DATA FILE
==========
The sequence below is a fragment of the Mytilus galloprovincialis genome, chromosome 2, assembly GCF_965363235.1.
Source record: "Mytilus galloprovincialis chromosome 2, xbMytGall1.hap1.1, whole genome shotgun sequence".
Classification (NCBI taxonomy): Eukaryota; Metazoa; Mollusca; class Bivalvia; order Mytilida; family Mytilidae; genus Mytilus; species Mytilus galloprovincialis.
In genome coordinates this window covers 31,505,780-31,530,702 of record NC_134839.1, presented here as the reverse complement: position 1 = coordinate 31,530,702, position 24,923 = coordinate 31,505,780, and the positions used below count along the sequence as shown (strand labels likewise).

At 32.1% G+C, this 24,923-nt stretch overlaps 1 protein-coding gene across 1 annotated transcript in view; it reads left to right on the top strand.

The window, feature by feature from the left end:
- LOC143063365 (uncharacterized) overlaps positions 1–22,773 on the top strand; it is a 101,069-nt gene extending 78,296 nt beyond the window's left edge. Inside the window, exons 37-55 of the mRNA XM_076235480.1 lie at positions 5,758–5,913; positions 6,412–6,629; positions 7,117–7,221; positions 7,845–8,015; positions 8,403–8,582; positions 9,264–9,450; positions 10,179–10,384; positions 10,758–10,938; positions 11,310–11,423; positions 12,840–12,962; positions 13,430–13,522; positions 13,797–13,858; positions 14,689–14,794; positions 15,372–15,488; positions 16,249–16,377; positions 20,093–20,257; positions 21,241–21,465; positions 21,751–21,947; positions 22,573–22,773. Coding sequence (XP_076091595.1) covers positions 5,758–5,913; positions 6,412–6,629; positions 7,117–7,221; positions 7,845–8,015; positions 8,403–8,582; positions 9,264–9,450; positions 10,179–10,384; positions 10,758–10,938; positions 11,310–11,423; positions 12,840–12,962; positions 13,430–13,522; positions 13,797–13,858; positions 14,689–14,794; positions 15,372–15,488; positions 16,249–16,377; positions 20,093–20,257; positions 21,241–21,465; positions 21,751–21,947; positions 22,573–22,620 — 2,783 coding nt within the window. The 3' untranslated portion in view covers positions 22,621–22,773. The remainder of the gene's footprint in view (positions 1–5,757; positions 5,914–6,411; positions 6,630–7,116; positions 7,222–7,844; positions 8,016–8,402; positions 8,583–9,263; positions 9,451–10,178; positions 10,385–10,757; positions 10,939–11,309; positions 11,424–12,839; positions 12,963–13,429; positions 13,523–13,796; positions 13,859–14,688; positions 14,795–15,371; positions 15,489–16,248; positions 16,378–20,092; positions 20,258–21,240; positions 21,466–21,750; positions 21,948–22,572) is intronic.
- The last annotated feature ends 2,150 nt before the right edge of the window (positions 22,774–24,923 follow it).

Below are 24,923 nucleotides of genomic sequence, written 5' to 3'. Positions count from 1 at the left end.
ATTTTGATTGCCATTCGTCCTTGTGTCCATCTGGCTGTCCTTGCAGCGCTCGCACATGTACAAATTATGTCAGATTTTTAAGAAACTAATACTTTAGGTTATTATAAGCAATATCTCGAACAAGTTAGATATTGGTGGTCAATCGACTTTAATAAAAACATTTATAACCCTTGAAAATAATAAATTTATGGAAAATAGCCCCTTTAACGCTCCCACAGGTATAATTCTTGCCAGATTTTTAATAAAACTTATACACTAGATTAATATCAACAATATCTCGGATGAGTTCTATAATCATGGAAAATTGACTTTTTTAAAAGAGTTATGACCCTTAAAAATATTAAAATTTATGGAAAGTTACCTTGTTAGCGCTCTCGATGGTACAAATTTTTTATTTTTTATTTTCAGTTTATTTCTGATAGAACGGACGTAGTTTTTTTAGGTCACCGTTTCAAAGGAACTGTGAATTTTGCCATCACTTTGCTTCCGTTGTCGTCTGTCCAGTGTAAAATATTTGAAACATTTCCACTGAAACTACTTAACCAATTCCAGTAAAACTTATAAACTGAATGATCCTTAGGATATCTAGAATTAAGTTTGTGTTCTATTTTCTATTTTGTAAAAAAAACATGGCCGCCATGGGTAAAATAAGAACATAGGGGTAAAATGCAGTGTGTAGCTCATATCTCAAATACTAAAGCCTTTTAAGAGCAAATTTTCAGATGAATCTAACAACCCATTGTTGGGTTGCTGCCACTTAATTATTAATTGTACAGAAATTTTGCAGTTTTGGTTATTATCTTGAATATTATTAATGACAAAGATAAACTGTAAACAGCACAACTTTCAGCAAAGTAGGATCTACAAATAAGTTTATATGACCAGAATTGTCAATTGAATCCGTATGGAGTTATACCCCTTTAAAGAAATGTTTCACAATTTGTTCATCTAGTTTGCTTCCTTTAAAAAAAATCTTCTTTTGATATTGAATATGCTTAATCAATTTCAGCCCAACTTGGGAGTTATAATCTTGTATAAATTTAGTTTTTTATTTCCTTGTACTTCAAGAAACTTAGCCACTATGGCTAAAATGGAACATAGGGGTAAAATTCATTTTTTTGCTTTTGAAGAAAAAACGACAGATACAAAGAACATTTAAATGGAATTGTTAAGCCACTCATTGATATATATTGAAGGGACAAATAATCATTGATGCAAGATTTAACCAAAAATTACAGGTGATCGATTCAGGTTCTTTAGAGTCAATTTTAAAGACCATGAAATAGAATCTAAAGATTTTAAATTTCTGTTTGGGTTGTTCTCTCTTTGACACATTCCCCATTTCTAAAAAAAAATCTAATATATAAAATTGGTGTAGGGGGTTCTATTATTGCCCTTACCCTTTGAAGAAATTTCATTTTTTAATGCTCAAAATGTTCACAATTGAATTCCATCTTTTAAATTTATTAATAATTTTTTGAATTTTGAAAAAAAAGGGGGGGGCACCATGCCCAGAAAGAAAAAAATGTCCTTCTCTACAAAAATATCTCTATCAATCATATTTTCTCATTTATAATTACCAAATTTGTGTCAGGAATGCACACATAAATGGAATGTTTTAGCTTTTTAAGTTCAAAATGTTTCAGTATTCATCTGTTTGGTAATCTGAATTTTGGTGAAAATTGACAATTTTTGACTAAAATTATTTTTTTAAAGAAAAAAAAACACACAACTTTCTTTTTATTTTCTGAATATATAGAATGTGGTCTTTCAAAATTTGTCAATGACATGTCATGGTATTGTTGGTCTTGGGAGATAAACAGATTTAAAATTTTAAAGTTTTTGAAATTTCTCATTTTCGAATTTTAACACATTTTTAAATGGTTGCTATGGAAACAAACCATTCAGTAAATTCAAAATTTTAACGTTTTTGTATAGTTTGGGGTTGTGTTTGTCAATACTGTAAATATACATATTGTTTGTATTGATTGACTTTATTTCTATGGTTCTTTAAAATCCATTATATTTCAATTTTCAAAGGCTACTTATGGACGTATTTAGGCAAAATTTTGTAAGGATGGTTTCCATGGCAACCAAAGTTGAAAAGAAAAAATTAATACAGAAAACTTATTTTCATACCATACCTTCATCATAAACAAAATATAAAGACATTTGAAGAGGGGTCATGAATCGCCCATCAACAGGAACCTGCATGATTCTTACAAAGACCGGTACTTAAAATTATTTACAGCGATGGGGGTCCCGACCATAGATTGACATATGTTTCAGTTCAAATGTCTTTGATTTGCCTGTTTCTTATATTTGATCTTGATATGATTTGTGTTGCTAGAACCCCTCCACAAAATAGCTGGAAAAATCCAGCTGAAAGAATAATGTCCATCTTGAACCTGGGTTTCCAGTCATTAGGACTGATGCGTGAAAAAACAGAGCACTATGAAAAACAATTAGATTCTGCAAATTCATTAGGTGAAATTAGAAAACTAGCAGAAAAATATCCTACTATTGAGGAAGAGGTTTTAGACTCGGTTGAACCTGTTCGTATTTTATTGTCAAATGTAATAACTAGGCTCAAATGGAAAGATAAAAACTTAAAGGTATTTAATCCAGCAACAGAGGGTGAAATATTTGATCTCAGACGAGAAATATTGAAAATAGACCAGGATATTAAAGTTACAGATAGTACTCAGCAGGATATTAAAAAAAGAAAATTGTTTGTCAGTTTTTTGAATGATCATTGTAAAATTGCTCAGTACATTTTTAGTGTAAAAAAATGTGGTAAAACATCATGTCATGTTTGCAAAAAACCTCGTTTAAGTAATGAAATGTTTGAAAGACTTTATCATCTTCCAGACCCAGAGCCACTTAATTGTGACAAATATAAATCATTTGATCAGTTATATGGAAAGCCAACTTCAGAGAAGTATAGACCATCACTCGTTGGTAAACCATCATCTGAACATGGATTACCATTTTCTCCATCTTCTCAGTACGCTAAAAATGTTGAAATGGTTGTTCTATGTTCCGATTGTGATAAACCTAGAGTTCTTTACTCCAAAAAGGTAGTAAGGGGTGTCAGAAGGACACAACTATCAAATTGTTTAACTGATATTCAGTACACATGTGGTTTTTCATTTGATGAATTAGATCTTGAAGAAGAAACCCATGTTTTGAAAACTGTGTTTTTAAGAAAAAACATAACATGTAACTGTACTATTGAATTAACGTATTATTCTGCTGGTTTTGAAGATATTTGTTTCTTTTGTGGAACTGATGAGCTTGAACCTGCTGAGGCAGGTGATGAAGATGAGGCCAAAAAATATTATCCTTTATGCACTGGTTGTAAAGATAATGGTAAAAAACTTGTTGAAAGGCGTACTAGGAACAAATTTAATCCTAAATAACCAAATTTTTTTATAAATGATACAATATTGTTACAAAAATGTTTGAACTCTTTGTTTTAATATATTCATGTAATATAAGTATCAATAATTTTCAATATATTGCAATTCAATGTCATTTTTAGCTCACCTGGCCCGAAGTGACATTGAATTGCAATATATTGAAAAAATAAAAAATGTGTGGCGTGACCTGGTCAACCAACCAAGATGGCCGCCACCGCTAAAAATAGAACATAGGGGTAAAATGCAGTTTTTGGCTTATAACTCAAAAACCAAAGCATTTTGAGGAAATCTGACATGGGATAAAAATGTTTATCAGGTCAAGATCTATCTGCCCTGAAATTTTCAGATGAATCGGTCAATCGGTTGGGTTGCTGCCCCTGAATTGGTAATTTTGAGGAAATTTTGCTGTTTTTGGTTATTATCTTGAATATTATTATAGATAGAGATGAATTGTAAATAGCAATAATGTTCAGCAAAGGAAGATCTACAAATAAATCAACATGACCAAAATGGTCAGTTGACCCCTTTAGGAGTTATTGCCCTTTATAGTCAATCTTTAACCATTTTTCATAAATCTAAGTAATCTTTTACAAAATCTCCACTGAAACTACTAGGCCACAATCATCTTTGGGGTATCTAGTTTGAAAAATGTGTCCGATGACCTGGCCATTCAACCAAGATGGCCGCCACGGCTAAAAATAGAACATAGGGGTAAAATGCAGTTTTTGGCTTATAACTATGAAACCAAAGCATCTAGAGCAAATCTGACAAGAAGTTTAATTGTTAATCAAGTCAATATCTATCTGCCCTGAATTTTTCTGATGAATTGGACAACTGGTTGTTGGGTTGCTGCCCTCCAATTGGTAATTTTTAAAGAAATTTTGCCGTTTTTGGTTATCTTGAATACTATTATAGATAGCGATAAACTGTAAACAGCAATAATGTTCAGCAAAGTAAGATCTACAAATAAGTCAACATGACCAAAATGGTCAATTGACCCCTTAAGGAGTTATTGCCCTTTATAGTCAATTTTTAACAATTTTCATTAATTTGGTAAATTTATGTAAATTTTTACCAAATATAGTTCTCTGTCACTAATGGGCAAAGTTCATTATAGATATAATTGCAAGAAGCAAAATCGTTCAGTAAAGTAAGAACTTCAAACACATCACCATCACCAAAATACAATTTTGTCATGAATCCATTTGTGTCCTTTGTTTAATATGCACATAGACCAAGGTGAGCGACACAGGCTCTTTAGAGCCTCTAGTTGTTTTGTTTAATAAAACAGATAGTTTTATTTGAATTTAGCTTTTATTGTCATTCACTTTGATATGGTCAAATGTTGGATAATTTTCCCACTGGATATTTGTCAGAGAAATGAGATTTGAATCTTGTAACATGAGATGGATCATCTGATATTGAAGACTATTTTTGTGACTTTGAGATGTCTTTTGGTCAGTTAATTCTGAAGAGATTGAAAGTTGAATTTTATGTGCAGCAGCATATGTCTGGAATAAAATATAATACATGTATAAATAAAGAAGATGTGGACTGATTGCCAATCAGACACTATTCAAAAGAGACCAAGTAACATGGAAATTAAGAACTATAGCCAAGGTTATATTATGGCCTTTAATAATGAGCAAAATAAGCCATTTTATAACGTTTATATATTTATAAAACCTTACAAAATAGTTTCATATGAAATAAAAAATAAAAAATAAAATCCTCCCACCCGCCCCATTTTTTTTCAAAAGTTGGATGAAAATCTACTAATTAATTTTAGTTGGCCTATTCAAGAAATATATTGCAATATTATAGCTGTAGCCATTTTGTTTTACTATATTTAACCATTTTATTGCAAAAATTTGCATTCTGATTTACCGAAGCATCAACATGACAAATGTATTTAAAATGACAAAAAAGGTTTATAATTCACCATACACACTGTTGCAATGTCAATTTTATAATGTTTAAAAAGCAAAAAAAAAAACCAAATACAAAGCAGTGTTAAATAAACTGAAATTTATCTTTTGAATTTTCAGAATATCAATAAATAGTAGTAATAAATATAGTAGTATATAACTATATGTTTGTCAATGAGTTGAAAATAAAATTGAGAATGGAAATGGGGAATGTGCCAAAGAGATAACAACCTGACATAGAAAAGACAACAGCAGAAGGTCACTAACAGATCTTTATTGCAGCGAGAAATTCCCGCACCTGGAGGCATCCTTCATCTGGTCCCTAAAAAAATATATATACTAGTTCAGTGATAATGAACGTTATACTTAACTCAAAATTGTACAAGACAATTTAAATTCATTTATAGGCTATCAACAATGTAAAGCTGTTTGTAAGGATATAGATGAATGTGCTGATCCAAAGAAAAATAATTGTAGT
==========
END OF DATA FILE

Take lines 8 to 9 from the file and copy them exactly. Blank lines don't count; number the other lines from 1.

- The last annotated feature ends 2,150 nt before the right edge of the window (positions 22,774–24,923 follow it).

Below are 24,923 nucleotides of genomic sequence, written 5' to 3'. Positions count from 1 at the left end.